Baroness Maddock

My Lords, there is a widely held belief, which I think the Government share, that providing for the housing need of many groups of people is about more than merely providing a roof over their heads. I refer in particular to elderly people, those with learning difficulties and mental health problems, and families which break up for whatever reasons, sometimes domestic violence. What steps are the Government taking to make sure that much-needed capital projects for such people are not held back because of a lack of revenue funding to support them?

Lord Whitty

My Lords, a large part of what we are requesting local authorities to do in assessing their own housing need and the need for the conversion and improvement of existing properties, as well as new capital projects in all sectors, relates to the changing social pattern and to those vulnerable groups. However, it is primarily a question of local authorities prioritising on the basis of the social needs within their areas.

Baroness Byford

My Lords, how will the Government bring pressure to bear on local authorities to speed up the improvement and turn-around of their stock? Will they consider setting targets? If so, can success be measured by the number of lettings rather than the number of starts?

Lord Whitty

My Lords, I agree that the total new access to housing is the key figure. It is not merely a question of starts and completions; it is a matter of conversions and other properties coming on to the housing market which we need to relate to housing need. I agree that lettings form part of that figure. There are a number of measures that can be taken by local authorities to improve their turn-around of stock. The additional resources that the Government are giving to local authorities to improve their stock will be spent partly on improving, and therefore turning round, the poorer local authority housing stock and helping housing associations in that regard.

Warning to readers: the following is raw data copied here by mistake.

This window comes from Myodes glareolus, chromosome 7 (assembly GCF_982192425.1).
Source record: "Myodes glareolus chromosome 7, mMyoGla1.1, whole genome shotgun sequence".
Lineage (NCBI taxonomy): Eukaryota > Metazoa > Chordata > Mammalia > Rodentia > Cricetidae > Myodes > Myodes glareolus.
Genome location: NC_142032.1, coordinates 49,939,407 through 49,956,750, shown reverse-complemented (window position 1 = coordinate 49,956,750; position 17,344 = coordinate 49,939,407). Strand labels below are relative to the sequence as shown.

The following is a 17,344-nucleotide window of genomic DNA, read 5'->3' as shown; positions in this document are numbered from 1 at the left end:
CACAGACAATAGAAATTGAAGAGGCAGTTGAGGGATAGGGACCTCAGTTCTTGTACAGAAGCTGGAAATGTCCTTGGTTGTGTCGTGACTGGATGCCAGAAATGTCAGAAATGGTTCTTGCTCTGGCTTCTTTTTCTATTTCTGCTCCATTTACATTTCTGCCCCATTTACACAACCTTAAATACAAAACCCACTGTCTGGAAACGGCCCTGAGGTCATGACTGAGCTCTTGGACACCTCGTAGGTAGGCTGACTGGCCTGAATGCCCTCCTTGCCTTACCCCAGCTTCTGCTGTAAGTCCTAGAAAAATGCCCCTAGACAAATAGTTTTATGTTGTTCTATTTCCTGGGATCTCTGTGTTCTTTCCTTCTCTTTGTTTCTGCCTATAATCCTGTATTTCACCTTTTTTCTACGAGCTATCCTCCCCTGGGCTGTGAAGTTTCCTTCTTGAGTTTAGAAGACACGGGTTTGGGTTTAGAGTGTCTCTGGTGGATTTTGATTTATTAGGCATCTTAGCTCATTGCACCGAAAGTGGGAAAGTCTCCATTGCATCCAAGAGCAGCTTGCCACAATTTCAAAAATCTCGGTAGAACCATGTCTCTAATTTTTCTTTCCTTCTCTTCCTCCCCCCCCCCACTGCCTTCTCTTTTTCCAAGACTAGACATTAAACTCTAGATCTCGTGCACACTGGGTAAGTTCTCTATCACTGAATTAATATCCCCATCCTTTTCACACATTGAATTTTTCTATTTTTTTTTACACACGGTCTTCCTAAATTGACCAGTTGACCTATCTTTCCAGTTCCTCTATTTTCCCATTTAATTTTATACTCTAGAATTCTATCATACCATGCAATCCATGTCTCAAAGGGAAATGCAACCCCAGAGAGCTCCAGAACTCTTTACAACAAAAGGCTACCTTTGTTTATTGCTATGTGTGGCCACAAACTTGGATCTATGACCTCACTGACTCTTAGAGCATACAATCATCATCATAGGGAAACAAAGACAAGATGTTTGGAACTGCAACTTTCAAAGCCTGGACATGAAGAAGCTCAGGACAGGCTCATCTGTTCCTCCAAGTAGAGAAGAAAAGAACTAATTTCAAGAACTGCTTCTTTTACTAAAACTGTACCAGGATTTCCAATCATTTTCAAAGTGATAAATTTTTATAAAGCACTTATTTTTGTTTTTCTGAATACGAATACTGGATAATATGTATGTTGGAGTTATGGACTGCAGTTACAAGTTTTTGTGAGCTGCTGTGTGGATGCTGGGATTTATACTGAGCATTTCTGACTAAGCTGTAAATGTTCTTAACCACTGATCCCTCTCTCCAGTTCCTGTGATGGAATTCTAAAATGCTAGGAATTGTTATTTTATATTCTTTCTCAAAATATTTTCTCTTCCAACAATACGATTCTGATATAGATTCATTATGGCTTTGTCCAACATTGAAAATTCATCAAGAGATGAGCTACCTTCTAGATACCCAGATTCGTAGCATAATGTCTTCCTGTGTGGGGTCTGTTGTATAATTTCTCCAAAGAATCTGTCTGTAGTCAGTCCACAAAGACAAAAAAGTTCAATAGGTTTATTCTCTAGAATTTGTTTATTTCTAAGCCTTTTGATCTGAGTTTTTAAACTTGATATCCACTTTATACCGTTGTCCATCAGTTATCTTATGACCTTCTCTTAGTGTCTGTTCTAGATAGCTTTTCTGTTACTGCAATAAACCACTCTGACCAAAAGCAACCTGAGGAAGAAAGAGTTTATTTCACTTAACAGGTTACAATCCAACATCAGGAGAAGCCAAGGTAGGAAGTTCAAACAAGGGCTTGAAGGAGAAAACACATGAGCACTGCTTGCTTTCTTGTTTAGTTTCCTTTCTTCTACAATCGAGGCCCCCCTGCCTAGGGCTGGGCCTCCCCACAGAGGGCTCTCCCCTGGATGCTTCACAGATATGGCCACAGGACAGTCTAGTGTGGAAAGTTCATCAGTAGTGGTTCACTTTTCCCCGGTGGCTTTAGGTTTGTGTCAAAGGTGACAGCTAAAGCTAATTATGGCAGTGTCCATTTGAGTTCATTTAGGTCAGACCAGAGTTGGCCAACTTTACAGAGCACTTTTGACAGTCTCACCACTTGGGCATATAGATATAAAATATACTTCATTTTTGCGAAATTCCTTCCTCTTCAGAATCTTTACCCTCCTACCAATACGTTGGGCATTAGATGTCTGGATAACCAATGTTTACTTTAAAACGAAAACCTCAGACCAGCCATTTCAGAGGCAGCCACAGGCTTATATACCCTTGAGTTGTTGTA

Lord Dean of Beswick

My Lords, is the Minister aware that the deliberate withdrawal, almost in total, of subsidy to local authority housing by the previous government has resulted in the massive deterioration of some estates, which have almost become no-go areas? It will cost an enormous sum to put them into the right condition again.

Lord Whitty

My Lords, there are many estates around the country where, sadly, the condition of local authority housing has declined. That is partly a reflection of the previous government's lack of priority in that area. There has been an overall decline in the quality of local authority housing stock, as was revealed a recent debate in this House.

Viscount Brentford

My Lords, the noble Lord said that the Government intend to improve 1½ million local authority houses over the next three years. Will that bring the whole local authority housing stock up to scratch?

Lord Whitty

My Lords, I do not recall using that figure. It is up to local authorities whether they put the money into new housing, improving their existing stock or helping the private and housing association sectors. Given the additional resources, local authorities can make a beginning in improving the total housing stock and the availability of housing.